The European Council had to interrupt its discussion of energy prices in Brussels this Friday due to the overheating temperament of Spanish prime minister Pedro Sanchez, after his proposal for a European-level solution to moderate energy prices was blocked by the opposition of Germany, the Netherlands and the Scandinavian countries. The Spanish PM's reaction was to lose his cool, coinciding with the fact that he is under great pressure due to street protests against rising prices and accusations that the Spanish government is doing nothing. "I'm going to get some air for a while to see if they can find a technical solution," Sanchez said as he left the meeting, forcing it to pause, radio station SER reported.
After a time, the Spanish president returned to the meeting, with the plan of getting at least a temporary "energy island" for Spain and Portugal that would allow the EU to intervene in gas and electricity prices in these two countries. Part of the problem, though, is that the Spanish government has not yet taken any significant measures of its own regarding prices of energy, while other countries such as Germany, Austria and France have done so. Germany yesterday agreed to a one-time payment of 300 euros to citizens and will temporarily lower the price of fuel as part of a series of measures to offset the sharp rise in energy prices as a result of the Ukrainian war. The top leaders of the three parties in the governing coalition in Berlin, who are from the left side of the spectrum like the Spanish government, announced a reduction in petrol and diesel prices by 30 and 15 cents respectively over the next three months. This measure will be formulated through a temporary reduction in taxes on fuel. In addition, the German government agreed that for three months, monthly tickets for commuter public transport will be offered at a price of 9 euros. There is no such measure in Spain, because the government has wanted to avoid it by trying to find a solution through the EU.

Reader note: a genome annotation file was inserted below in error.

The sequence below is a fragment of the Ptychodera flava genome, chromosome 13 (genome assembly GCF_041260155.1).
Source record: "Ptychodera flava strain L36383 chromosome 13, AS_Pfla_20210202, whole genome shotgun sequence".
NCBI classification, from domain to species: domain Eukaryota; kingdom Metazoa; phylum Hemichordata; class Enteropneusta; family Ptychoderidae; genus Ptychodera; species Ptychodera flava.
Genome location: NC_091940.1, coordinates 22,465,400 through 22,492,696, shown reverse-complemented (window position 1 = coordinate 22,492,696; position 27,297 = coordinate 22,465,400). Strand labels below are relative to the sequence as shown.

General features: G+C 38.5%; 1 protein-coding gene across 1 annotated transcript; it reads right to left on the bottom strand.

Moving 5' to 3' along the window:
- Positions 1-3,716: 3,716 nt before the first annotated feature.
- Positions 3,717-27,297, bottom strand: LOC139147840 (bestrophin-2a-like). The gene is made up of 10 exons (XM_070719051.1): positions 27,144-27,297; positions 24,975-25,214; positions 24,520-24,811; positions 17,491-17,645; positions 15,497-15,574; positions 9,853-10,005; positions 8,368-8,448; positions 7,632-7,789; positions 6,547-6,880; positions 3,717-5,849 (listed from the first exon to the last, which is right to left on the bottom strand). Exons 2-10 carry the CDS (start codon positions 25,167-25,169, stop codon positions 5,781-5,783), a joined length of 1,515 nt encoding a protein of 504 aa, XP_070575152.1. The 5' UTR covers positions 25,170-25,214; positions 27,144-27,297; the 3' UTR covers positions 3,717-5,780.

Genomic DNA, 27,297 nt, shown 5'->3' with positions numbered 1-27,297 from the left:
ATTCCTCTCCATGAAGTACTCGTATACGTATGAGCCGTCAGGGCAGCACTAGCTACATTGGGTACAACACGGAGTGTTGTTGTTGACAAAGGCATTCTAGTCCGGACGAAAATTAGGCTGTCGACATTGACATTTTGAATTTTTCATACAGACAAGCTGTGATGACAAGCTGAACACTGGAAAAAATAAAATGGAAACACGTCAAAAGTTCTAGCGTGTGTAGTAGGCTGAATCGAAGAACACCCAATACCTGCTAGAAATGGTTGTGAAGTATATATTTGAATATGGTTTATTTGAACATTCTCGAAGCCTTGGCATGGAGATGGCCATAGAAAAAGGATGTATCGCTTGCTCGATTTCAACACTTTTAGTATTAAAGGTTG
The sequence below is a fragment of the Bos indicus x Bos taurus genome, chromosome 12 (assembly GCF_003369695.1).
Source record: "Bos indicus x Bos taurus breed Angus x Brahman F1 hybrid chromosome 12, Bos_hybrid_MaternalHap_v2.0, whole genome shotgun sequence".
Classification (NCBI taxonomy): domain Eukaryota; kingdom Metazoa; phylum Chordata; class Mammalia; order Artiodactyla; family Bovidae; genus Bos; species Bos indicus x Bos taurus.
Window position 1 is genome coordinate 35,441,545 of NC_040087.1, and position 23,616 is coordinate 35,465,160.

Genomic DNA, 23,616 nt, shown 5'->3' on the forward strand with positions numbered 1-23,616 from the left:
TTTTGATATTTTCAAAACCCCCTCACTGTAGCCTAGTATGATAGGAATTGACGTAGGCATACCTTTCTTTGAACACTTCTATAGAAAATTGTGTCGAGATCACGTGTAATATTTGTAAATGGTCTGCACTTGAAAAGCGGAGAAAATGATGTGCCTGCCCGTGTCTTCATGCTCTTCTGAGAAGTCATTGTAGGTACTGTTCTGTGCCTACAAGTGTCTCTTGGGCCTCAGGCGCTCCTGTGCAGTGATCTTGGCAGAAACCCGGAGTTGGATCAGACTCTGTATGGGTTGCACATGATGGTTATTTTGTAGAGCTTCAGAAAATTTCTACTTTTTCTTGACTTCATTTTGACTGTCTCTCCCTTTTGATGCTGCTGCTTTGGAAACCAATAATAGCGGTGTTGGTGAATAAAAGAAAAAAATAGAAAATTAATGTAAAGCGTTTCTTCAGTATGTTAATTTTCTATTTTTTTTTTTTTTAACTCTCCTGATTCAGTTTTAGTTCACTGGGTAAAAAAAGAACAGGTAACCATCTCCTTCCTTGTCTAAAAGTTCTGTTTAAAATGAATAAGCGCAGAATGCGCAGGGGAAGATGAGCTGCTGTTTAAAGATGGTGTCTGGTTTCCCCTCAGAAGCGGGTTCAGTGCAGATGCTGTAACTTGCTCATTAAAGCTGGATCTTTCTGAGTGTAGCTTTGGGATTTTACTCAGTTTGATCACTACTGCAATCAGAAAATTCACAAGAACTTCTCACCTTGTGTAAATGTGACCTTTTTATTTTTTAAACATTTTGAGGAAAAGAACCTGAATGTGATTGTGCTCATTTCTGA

Did Sánchez's theatrics have an effect? In the end, Pedro Sánchez was awarded a consolation prize at the European Council summit. The Spanish government did not achieve its goal of decoupling gas from the electricity bill - to the point that it was not even discussed, nor the idea of fully intervening in the market to change the system of setting marginal prices - but it was generally accepted that Spain and Portugal will be given special treatment and will be considered an "energy island". This opens the door for the two states to set the price of gas and electricity on the Iberian market autonomously, but the European Commission will have to authorize the specific measures, the nature of which have yet to be determined.
"The discussion was intense", confirmed the president of the European Commission, Ursula von der Leyen. "The Iberian Peninsula has a very special situation, its energy mix has a lot of renewables, that is good, but with few interconnections. Therefore, we have agreed that special treatment will be possible for the Iberian Peninsula so that it can compete with this specific situation and manage electricity", said the EU leader at the end of the meeting.
Yesterday, Sánchez told the Financial Times how much was at stake: "The summit cannot end without an agreement. We need measures and we need them now." The Spanish leader had even threatened to veto the meeting conclusions document if his call for a separate solution for Spain and Portugal was ignored.